You’re about to launch an exciting new HR initiative, and everything’s in place to ensure it’s a smash hit. Everything except your employees that is.
As an HR leader, launching a new program feels like a complicated juggling act. You face budgetary concerns, culture-fit, and buy-in from upper-level management, not to mention your list of already existing tasks. Once the program is finally ready to launch, you might be tempted to breathe a sigh of relief, sit back, and watch the program work its magic.
Long-term program success doesn’t happen with the flip of a switch, however. Merely having a value-adding program is not enough. For the program to make a real difference, it must achieve a high utilization rate by your employees.
A new HR initiative is useless if it’s underutilized. No matter how fired-up you may be about the program’s value-add for the company, it’s crucial that your employees feel the same way. Here are five simple, yet essential steps to winning higher employee utilization when launching a new HR program:
Spread the word
First and foremost, clear communication of your program to employees is the foundation of a successful rollout. During a new program launch, HR departments should proactively communicate with and rally employees at three key touch points:
- Preliminary communication: Before you reach the rollout stage, start generating buzz for your program internally. Send out an email giving sneak peeks that highlight some of the coolest features of the program. It may also be helpful to reach out to the program vendor to get tips on how to build excitement for the launch based on past rollout experiences at other companies.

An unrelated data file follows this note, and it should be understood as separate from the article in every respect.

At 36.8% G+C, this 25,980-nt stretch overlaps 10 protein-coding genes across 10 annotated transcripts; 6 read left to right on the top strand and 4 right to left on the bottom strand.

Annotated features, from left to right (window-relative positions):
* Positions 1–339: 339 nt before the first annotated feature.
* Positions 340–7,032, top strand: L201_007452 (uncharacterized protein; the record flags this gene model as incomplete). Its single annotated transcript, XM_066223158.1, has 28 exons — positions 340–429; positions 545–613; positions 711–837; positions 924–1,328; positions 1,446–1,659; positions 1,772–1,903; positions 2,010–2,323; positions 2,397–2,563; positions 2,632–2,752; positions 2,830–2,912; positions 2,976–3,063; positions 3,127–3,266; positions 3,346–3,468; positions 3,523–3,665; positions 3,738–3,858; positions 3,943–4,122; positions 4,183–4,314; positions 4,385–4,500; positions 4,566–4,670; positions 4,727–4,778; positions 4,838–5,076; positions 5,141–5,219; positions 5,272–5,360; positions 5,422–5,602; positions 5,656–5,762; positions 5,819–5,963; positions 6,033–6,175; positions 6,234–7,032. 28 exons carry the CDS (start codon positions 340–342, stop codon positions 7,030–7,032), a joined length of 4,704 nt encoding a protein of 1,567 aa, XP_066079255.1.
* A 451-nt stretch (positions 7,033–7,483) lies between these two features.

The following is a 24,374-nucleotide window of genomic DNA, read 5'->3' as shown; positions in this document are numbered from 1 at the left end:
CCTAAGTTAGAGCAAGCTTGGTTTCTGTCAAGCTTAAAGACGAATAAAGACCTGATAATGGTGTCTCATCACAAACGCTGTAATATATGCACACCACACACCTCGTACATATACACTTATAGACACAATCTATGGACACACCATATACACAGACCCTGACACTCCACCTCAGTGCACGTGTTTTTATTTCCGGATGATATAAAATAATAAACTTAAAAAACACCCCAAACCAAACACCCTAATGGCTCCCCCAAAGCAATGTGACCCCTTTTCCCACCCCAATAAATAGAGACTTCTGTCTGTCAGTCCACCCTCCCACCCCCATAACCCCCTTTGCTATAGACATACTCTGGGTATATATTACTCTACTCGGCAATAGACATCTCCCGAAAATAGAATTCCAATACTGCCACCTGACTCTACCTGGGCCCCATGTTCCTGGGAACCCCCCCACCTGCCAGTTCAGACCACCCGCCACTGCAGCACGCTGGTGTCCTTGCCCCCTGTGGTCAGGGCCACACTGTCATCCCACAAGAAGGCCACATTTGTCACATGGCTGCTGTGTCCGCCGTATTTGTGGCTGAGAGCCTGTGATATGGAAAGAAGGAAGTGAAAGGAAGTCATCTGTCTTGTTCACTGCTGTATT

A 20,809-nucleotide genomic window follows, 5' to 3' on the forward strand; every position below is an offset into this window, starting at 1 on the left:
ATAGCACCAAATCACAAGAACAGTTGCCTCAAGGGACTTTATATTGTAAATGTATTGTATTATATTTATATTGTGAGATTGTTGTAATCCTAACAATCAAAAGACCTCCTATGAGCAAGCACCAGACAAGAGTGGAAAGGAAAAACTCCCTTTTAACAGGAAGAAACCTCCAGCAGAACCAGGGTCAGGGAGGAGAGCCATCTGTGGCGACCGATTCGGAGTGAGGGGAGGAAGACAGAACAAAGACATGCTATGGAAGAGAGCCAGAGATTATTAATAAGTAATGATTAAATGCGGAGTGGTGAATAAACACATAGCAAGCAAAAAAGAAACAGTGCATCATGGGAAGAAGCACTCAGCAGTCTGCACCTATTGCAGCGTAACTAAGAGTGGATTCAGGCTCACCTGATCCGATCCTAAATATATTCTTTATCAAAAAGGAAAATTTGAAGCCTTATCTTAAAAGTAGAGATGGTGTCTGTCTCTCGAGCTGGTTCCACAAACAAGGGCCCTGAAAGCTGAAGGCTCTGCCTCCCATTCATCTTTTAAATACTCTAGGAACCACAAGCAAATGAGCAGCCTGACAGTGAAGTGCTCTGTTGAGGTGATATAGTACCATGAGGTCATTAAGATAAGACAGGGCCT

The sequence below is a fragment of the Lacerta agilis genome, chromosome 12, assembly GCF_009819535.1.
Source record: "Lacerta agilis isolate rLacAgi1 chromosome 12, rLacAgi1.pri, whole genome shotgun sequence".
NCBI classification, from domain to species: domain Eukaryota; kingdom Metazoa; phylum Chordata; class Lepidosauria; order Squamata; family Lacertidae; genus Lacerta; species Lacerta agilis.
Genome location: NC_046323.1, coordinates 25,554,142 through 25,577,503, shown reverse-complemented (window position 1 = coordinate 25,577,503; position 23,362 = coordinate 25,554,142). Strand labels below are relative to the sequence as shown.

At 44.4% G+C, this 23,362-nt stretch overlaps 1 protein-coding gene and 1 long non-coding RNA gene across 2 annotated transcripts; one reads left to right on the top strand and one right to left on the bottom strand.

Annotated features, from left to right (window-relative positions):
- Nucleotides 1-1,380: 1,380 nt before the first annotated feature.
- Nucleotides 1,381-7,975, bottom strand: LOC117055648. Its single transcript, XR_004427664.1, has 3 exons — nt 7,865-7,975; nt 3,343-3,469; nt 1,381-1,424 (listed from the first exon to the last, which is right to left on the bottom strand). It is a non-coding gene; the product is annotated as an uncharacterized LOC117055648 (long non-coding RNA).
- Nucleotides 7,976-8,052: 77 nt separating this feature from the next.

- Communication during rollout: The rollout period should be informative and appropriate. Don’t assume bigger is better — depending on your organization, intimate small group meetings may be more appealing to employees than bigger lecture-style presentation.
- Follow-up/after rollout: Continual communication post-launch is essential to integrate a new program into your company culture permanently. Make sure to maintain follow-up communication in a frequent yet focused manner, so that employees aren’t overburdened with information. It’s important to repeat, repeat, repeat– even if employees don’t hear you the first time, they’ll remember where to go when the time comes.
When communicating with employees, consider “The rule of seven” from marketing. This is an old but relevant concept that says that someone needs to hear or see a message over seven times before it enters their consciousness. You can’t expect to fire off a single email and have it work for you — it’s always better to over-communicate.
Educate your employees
Once employees are aware that the program exists, they need to know how to take advantage of it so that it can enhance their lives. Awareness and education sessions can be leveraged to dive deeper into the features and functionalities of a new program, especially if it has an app or tech-based component.
While it may be easier to put employee education on autopilot, any effort will be more rewarding if it is well-suited to your workplace culture. Try to think outside the box– instead of sending emails, take advantage of new media platforms or create engaging visuals to display throughout the workplace. The best clues are found just by knowing your employees– if no one reads the company newsletter, then perhaps a different medium, such as an informal get-together, might be a more effective setting for coaching employees.
Overall, education will help employees understand the true value of the benefits they are receiving. Once they know exactly what they have and how it works, they’ll be quick to realize what it’s worth, which will drive up utilization rates naturally.
Designate internal champions for your HR initiative